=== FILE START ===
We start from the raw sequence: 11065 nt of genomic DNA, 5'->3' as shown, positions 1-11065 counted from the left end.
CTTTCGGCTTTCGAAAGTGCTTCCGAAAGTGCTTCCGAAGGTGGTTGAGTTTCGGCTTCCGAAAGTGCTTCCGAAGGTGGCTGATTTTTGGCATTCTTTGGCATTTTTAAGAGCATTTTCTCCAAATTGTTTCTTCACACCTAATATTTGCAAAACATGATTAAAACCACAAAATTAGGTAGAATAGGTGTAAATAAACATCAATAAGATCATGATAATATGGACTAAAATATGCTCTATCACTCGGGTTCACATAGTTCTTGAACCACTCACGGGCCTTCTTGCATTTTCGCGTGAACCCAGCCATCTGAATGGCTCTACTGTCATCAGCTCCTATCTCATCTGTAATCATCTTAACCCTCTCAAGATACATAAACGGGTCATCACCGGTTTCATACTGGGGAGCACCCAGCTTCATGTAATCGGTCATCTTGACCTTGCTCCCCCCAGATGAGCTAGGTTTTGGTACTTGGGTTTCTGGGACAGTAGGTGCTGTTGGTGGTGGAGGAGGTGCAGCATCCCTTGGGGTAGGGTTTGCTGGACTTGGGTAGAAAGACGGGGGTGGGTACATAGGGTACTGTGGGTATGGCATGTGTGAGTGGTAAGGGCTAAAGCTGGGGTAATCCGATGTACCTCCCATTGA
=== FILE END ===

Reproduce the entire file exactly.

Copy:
We start from the raw sequence: 11065 nt of genomic DNA, 5'->3' as shown, positions 1-11065 counted from the left end.
CTTTCGGCTTTCGAAAGTGCTTCCGAAAGTGCTTCCGAAGGTGGTTGAGTTTCGGCTTCCGAAAGTGCTTCCGAAGGTGGCTGATTTTTGGCATTCTTTGGCATTTTTAAGAGCATTTTCTCCAAATTGTTTCTTCACACCTAATATTTGCAAAACATGATTAAAACCACAAAATTAGGTAGAATAGGTGTAAATAAACATCAATAAGATCATGATAATATGGACTAAAATATGCTCTATCACTCGGGTTCACATAGTTCTTGAACCACTCACGGGCCTTCTTGCATTTTCGCGTGAACCCAGCCATCTGAATGGCTCTACTGTCATCAGCTCCTATCTCATCTGTAATCATCTTAACCCTCTCAAGATACATAAACGGGTCATCACCGGTTTCATACTGGGGAGCACCCAGCTTCATGTAATCGGTCATCTTGACCTTGCTCCCCCCAGATGAGCTAGGTTTTGGTACTTGGGTTTCTGGGACAGTAGGTGCTGTTGGTGGTGGAGGAGGTGCAGCATCCCTTGGGGTAGGGTTTGCTGGACTTGGGTAGAAAGACGGGGGTGGGTACATAGGGTACTGTGGGTATGGCATGTGTGAGTGGTAAGGGCTAAAGCTGGGGTAATCCGATGTACCTCCCATTGA